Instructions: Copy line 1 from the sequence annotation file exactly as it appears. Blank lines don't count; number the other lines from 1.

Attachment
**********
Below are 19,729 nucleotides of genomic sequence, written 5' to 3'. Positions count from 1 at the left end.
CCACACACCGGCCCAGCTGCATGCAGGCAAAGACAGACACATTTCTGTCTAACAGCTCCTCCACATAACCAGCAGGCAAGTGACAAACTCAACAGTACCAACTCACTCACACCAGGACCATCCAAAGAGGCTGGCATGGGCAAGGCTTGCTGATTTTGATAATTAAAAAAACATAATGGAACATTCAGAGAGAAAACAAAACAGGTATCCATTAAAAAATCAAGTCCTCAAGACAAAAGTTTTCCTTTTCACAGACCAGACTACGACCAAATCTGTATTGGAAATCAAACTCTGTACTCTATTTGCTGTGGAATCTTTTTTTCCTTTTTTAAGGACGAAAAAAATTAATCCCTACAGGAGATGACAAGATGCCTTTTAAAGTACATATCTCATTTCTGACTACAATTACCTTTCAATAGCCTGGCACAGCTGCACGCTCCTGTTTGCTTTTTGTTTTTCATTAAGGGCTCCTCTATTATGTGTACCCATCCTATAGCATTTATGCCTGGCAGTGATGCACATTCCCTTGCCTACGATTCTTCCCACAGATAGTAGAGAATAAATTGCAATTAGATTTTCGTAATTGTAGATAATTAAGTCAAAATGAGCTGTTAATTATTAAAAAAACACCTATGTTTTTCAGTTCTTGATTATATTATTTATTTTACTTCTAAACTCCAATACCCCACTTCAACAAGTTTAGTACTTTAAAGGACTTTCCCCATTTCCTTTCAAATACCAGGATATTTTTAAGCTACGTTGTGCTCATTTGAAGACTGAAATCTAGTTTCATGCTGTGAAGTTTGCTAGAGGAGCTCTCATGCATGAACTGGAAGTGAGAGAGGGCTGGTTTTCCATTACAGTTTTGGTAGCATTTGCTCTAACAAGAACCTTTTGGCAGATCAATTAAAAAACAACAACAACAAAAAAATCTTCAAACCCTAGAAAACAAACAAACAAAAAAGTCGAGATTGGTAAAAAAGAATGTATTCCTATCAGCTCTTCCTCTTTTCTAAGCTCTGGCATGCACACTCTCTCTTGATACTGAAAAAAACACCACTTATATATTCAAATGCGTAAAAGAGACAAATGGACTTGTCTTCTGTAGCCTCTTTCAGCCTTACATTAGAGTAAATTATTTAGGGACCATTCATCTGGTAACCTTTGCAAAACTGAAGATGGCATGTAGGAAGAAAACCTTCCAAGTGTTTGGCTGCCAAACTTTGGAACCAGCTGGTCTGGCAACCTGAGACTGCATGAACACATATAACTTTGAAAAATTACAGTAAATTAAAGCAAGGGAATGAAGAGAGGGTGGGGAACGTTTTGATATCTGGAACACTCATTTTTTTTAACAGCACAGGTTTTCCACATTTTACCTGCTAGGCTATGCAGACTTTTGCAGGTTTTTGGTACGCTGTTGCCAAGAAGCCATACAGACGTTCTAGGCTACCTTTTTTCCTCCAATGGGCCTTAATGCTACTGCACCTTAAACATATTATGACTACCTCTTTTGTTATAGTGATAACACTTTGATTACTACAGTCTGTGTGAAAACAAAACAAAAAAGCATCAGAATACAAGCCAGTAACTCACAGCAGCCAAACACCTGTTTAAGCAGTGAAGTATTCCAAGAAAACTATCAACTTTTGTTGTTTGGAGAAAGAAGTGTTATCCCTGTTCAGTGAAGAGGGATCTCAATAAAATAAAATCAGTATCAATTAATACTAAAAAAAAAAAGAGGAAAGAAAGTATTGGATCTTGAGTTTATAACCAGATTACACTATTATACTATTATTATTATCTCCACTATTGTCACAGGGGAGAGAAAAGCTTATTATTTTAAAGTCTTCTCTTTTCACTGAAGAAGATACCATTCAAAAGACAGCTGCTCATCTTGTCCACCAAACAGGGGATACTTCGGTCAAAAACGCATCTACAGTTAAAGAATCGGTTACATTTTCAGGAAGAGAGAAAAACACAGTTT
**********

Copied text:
Below are 19,729 nucleotides of genomic sequence, written 5' to 3'. Positions count from 1 at the left end.